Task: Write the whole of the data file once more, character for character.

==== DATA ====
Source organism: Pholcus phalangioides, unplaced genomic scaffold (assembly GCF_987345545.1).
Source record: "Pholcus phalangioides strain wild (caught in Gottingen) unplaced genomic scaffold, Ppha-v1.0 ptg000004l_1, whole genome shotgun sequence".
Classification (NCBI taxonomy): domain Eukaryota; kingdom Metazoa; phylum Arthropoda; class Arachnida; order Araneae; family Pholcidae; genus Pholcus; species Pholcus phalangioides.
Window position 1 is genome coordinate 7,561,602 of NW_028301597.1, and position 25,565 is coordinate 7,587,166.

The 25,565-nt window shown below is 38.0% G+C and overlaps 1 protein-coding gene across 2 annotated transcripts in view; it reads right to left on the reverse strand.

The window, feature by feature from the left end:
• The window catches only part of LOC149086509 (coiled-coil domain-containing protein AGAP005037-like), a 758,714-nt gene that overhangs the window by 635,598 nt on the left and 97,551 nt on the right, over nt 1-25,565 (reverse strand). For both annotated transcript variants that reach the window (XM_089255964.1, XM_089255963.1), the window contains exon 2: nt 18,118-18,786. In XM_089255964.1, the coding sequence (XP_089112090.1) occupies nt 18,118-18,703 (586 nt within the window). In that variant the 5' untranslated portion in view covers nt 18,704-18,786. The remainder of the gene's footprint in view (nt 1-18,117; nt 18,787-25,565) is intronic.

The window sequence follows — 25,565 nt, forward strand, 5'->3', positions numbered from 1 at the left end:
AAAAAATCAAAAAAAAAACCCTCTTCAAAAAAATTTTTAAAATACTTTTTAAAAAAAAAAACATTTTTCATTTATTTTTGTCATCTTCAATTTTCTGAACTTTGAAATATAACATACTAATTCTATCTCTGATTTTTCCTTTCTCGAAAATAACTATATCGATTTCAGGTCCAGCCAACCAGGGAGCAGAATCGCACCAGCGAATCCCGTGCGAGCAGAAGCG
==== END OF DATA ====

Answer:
Source organism: Pholcus phalangioides, unplaced genomic scaffold (assembly GCF_987345545.1).
Source record: "Pholcus phalangioides strain wild (caught in Gottingen) unplaced genomic scaffold, Ppha-v1.0 ptg000004l_1, whole genome shotgun sequence".
Classification (NCBI taxonomy): domain Eukaryota; kingdom Metazoa; phylum Arthropoda; class Arachnida; order Araneae; family Pholcidae; genus Pholcus; species Pholcus phalangioides.
Window position 1 is genome coordinate 7,561,602 of NW_028301597.1, and position 25,565 is coordinate 7,587,166.

The 25,565-nt window shown below is 38.0% G+C and overlaps 1 protein-coding gene across 2 annotated transcripts in view; it reads right to left on the reverse strand.

The window, feature by feature from the left end:
• The window catches only part of LOC149086509 (coiled-coil domain-containing protein AGAP005037-like), a 758,714-nt gene that overhangs the window by 635,598 nt on the left and 97,551 nt on the right, over nt 1-25,565 (reverse strand). For both annotated transcript variants that reach the window (XM_089255964.1, XM_089255963.1), the window contains exon 2: nt 18,118-18,786. In XM_089255964.1, the coding sequence (XP_089112090.1) occupies nt 18,118-18,703 (586 nt within the window). In that variant the 5' untranslated portion in view covers nt 18,704-18,786. The remainder of the gene's footprint in view (nt 1-18,117; nt 18,787-25,565) is intronic.

The window sequence follows — 25,565 nt, forward strand, 5'->3', positions numbered from 1 at the left end:
AAAAAATCAAAAAAAAAACCCTCTTCAAAAAAATTTTTAAAATACTTTTTAAAAAAAAAAACATTTTTCATTTATTTTTGTCATCTTCAATTTTCTGAACTTTGAAATATAACATACTAATTCTATCTCTGATTTTTCCTTTCTCGAAAATAACTATATCGATTTCAGGTCCAGCCAACCAGGGAGCAGAATCGCACCAGCGAATCCCGTGCGAGCAGAAGCG